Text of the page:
Each department, institution, or agency is responsible for properly investigating a Workers' Compensation claim before accepting liability for the injury on behalf of the State.Departments needing assistance in this matter should contact their department's legal staff or the Attorney General's Office.

The State of North Carolina is self-insured for the payment of Workers' Compensation claims. Each department, institution, or agency is required to pay its own claims out of its own appropriation. When necessary, each department should submit a budget revision to OSBM to transfer funds to account number 53 163X.

6.1.4 Workers' Compensation Expenditure Accounts

The following accounts are used to record expenditures that are paid under the workers' compensation program. Budget revisions should reflect the detail level listed below.

  • 53 1631 Medical Benefits: This includes medical, surgical, hospital, nursing services, medicines, sick travel, rehabilitation services, and medical and surgical supplies.
  • 53 1632 Temporary Disability Payments: This includes any expenditures paid under an agreement to pay compensation for time lost from work.
  • 53 1633 Permanent Disability Payments: This includes payment for disfigurement and permanent full and partial disability ratings given at the end of the healing period.
  • 53 1634 Death Benefits: This includes compensation paid to a surviving spouse or dependent child and allowance for funeral expense.

Unless otherwise approved by OSBM, the use of State appropriated funds, or other public funds, to purchase worker's compensation insurance from private insurance carriers is an inappropriate use of these funds and is not an authorized expenditure.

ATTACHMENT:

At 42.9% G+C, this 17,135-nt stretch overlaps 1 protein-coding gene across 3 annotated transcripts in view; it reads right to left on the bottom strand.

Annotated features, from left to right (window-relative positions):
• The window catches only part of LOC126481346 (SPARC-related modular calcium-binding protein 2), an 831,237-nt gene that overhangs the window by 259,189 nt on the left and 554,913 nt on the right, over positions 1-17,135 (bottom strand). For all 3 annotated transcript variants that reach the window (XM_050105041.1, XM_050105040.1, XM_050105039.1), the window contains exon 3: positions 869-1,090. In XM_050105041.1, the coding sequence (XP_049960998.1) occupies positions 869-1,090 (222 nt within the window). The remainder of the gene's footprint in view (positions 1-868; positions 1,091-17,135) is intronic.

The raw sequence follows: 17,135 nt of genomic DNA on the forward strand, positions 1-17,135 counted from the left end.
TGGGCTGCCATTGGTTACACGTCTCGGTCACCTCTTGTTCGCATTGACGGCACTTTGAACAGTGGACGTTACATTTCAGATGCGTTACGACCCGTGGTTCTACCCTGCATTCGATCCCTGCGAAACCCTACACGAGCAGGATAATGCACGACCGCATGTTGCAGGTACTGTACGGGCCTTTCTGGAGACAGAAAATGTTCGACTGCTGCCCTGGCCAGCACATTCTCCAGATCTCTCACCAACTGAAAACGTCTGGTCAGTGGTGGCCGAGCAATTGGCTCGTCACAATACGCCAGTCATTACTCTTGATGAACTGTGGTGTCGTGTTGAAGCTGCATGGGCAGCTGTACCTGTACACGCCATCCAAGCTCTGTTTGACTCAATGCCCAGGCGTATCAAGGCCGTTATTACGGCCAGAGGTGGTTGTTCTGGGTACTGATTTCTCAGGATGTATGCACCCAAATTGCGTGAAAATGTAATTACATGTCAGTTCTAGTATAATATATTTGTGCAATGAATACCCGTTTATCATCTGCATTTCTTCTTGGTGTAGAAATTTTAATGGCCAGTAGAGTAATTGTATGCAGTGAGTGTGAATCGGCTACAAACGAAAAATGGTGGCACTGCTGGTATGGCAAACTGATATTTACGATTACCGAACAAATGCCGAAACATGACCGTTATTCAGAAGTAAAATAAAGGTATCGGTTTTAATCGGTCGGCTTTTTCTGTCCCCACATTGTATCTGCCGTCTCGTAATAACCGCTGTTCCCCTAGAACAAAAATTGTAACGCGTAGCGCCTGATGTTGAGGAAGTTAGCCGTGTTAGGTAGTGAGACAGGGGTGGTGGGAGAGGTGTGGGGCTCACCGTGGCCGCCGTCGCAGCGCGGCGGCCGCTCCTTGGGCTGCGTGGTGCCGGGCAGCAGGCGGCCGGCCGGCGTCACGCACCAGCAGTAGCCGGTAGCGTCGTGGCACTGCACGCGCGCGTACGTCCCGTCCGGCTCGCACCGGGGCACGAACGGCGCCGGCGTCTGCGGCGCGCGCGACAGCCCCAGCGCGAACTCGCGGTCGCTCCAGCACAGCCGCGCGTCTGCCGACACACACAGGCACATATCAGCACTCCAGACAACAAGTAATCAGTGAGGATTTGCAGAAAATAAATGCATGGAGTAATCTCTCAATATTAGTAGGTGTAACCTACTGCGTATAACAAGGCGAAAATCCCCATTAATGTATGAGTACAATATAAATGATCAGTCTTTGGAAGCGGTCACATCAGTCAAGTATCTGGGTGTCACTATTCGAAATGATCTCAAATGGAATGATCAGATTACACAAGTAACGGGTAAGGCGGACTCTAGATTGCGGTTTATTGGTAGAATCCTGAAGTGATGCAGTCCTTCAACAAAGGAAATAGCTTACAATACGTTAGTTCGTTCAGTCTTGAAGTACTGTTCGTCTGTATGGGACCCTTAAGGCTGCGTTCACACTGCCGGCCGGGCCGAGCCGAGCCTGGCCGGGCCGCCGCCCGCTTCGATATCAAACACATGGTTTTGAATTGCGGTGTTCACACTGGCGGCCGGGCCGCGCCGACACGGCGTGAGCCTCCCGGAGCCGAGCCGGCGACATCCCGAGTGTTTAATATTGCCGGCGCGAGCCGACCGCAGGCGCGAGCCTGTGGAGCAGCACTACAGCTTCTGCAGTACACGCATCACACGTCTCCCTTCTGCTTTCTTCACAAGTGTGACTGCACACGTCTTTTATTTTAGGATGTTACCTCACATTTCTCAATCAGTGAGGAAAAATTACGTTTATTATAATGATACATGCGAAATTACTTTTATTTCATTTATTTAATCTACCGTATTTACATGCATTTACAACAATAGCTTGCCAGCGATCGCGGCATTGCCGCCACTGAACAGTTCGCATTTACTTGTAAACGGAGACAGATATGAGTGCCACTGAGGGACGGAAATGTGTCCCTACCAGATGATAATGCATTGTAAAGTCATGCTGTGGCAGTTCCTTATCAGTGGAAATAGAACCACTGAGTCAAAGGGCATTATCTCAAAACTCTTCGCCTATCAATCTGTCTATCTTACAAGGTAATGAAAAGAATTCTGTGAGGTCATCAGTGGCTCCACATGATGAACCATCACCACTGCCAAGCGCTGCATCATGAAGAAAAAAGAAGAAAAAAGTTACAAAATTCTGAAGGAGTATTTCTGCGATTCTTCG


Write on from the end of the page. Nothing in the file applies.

The State Employee's Disability Salary Continuation Plan includes a provision for coordination of benefits among various insurance plans through a reduction formula.

When an injured worker receives Workers' Compensation benefits, Disability Salary Continuation Plan benefits are reduced accordingly.

6.1.5 Safety Shoe Allowance for State Employees

In compliance with the Occupational Safety and Health Administration (OSHA) and Office of State Human Resources policy related to personal protective equipment, and to ensure that State employees are provided ample opportunity to purchase the proper and necessary safety shoes required by the job for adequate foot protection, the annual reimbursement allowance for the purchase of safety shoes is set at $125 per year. The Office of State Budget and Management and the Office of State Human Resources shall review the safety shoe reimbursement practice each biennium in order to adjust the allowance to reflect inflationary changes. Any exception to this policy must be approved in advance by the Office of State Budget and Management.

6.1.6 Use of State Funds for Recognition of Individuals

The use of State funds for purchases related to the recognition of individuals is permissible if they adhere to the policies established by the Office of State Human Resources (OSHR) for meritorious service awards, as authorized in G.S. 126-4(8) (refer to the "Service Awards" section of OSHR’s web site for further information). In addition, State funds may be expended, not to exceed $50, for the purchase of a plaque or for the printing and framing of a certificate. The expenditure of State funds for these purposes is subject to the availability of funds within the agency.

6.1.7 Payment of Awards to Employees for Employee Suggestion Program